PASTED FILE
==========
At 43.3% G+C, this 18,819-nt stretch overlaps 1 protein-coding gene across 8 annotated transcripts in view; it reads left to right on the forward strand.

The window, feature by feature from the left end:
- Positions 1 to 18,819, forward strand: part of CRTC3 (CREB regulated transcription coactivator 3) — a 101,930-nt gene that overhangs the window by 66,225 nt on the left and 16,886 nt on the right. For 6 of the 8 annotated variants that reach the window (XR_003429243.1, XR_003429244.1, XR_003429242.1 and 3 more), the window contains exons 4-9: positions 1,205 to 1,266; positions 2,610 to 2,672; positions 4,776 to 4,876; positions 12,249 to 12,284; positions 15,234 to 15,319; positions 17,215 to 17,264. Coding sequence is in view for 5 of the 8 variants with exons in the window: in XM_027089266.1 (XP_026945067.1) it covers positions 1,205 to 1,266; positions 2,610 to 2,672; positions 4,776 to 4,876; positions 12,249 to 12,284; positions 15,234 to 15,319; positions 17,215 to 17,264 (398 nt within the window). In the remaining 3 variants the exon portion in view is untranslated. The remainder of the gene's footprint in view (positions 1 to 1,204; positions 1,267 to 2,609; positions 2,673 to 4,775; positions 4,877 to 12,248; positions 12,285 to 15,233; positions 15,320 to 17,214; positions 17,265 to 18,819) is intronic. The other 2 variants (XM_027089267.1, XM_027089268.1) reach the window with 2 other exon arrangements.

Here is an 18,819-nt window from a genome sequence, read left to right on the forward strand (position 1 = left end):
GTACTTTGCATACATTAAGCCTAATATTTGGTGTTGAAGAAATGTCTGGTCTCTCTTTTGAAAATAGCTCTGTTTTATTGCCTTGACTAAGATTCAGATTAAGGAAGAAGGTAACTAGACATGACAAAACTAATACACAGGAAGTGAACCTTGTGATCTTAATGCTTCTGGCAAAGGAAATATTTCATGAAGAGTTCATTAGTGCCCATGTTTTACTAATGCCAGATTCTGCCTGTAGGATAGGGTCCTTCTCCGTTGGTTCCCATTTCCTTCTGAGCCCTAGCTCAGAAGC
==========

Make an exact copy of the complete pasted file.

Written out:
At 43.3% G+C, this 18,819-nt stretch overlaps 1 protein-coding gene across 8 annotated transcripts in view; it reads left to right on the forward strand.

The window, feature by feature from the left end:
- Positions 1 to 18,819, forward strand: part of CRTC3 (CREB regulated transcription coactivator 3) — a 101,930-nt gene that overhangs the window by 66,225 nt on the left and 16,886 nt on the right. For 6 of the 8 annotated variants that reach the window (XR_003429243.1, XR_003429244.1, XR_003429242.1 and 3 more), the window contains exons 4-9: positions 1,205 to 1,266; positions 2,610 to 2,672; positions 4,776 to 4,876; positions 12,249 to 12,284; positions 15,234 to 15,319; positions 17,215 to 17,264. Coding sequence is in view for 5 of the 8 variants with exons in the window: in XM_027089266.1 (XP_026945067.1) it covers positions 1,205 to 1,266; positions 2,610 to 2,672; positions 4,776 to 4,876; positions 12,249 to 12,284; positions 15,234 to 15,319; positions 17,215 to 17,264 (398 nt within the window). In the remaining 3 variants the exon portion in view is untranslated. The remainder of the gene's footprint in view (positions 1 to 1,204; positions 1,267 to 2,609; positions 2,673 to 4,775; positions 4,877 to 12,248; positions 12,285 to 15,233; positions 15,320 to 17,214; positions 17,265 to 18,819) is intronic. The other 2 variants (XM_027089267.1, XM_027089268.1) reach the window with 2 other exon arrangements.

Here is an 18,819-nt window from a genome sequence, read left to right on the forward strand (position 1 = left end):
GTACTTTGCATACATTAAGCCTAATATTTGGTGTTGAAGAAATGTCTGGTCTCTCTTTTGAAAATAGCTCTGTTTTATTGCCTTGACTAAGATTCAGATTAAGGAAGAAGGTAACTAGACATGACAAAACTAATACACAGGAAGTGAACCTTGTGATCTTAATGCTTCTGGCAAAGGAAATATTTCATGAAGAGTTCATTAGTGCCCATGTTTTACTAATGCCAGATTCTGCCTGTAGGATAGGGTCCTTCTCCGTTGGTTCCCATTTCCTTCTGAGCCCTAGCTCAGAAGC